On its pursuit to catch up with the market leaders Samsung (OTC:SSNLF) and Apple (AAPL), Nokia (NOK) reported a steep drop in first-quarter sales. Revenue dropped by 20% compared with the first quarter year-over-year and it was down 27% just from the last quarter of 2012. Bearish reaction was huge because analysts predicted a plunge of about 10% in Europe not 20% as was announced.
Even with the announcement that Lumia handset sales increased by 27% compared to the last quarter of 2012, Nokia could not get away from the fact that it's two largest businesses "device and services" and " Nokia Siemens Networks" both lost significant business. Nokia has been anchoring its hope on Lumia phone sales to help the company turn the ship around. In the first quarter of this year the company sold 5.6 million units, which was up from 4.4 million the previous quarter. But overall net sales fell 20 percent to 5.9 billion euros from a year earlier, while phone volumes tumbled 30 percent on the previous quarter.
The "device and services" division has been the bread and butter business for the company. It is a bit worrisome when the less-expensive mobile phone arena lost volume and average selling price.
Investors are getting skittish and it's understandable why they are. Stephen Elop, the chief executive, made the decision to set the sails of the company into the winds of opportunity that Windows software would bring even though it was untried. He estimated that the transition would take a couple years and that was two years ago but the company has yet to show a turnaround.
Everyone who has invested in the company wants to see it profit and stop bleeding cash. Having to get rid of the dividend and sell its headquarters just to lease it back to boost its bottom line is getting old. While the company sells more regular mobile phones than smartphones its future is going to depend on those high-margin smartphones and the company is going to have to grow those. But Samsung and Apple have no desire to, and are showing signs of giving up their market share. Just to let you see in comparison of what Nokia is up against: in the same quarter that the company shipped 5.6 million units, up 27%, Samsung shipped 61.6 million units and Apple shipped 36.9 million iPhones. And very soon Samsung's Galaxy S4 is going to be coming out and is expected to do very well.
Trying to Jump Start Low-end Phone Sales
In an attempt to address the company's recent slump in low-end phones in emerging markets, the Lumia 520 is well priced, less than $200 and this should help the company battle low-end android smartphones in markets like China and India. In regions like South Asia, the Middle East and Africa, Nokia is very popular and the Lumia brand is expanding the Windows 8 phone to its less expensive price point models in these regions that is intended to boost sales in a popular region already.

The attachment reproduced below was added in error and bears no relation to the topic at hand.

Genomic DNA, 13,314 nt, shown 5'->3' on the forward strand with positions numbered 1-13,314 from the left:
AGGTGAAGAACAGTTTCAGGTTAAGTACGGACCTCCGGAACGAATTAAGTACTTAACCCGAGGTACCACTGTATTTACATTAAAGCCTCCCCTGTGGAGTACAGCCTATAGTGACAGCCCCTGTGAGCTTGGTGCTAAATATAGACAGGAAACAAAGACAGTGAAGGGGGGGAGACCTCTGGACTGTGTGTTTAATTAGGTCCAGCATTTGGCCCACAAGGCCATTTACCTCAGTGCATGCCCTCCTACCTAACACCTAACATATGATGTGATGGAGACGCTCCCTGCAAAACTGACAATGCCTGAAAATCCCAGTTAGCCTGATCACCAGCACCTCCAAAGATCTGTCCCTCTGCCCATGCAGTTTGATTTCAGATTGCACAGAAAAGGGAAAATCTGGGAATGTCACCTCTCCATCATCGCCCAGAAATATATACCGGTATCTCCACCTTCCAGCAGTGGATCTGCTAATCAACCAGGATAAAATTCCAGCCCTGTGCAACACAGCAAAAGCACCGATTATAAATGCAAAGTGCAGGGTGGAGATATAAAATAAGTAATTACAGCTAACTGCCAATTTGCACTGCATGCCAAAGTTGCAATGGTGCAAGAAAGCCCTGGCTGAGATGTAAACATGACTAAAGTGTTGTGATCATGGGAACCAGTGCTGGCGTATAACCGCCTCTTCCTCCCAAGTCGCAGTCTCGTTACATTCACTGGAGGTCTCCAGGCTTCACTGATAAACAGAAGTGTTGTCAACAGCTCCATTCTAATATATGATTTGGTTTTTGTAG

I believe the key to the company's success will be addressing the supply constraints the company had the fourth quarter of last year in China. If you would remember, the Lumia 920 was launched by three large carriers in China as the year ended. Initial response was overwhelming and the demand was great but the mobile carriers sold out within hours. Nokia could not replace the phones. It is planning to launch its cheaper line of phones starting with China Mobile its 720, 620, 520 models ahead of Samsung, LG, or even BlackBerry's launch of its mid-range BB10 handsets later this year. This will give it a jump on the competition and if the phones are well received sales should continue to help lift the company.
Uncertainty Still Persists
I am of the opinion that the company's focus on the Windows phone in the smartphone industry is the key to its future success and we need to see the Windows phone sustain itself and grow in popularity because the viable alternatives just aren't there. The Windows phone is the only alternative to the iOS and Android operating systems. BlackBerry's BB10 is unproven and uncertain so there's not much I can comment on that yet. I am sure investors want to see the Windows phone grow fat and happy on android and iOS market share but the challenge is great and this is not something that could happen quickly.
If the company would become an "Android" company, then it would have to compete directly with Samsung, HTC, Sony and LG plus many other handset makers in the emerging markets. How would it be able to differentiate itself against the crowd as it struggles, and how would it market directly against a company like Samsung? The Windows phone gives the company more opportunity for marketing power behind its Lumia brand and it also has Microsoft (MSFT) behind it promoting its platform. So the Windows platform makes sense for Nokia because it does set the company apart and gives it a trumpet to sound that is all its own. But at the same time, as goes the Windows phone so it looks like Nokia might go. Food for thought investors, food for thought.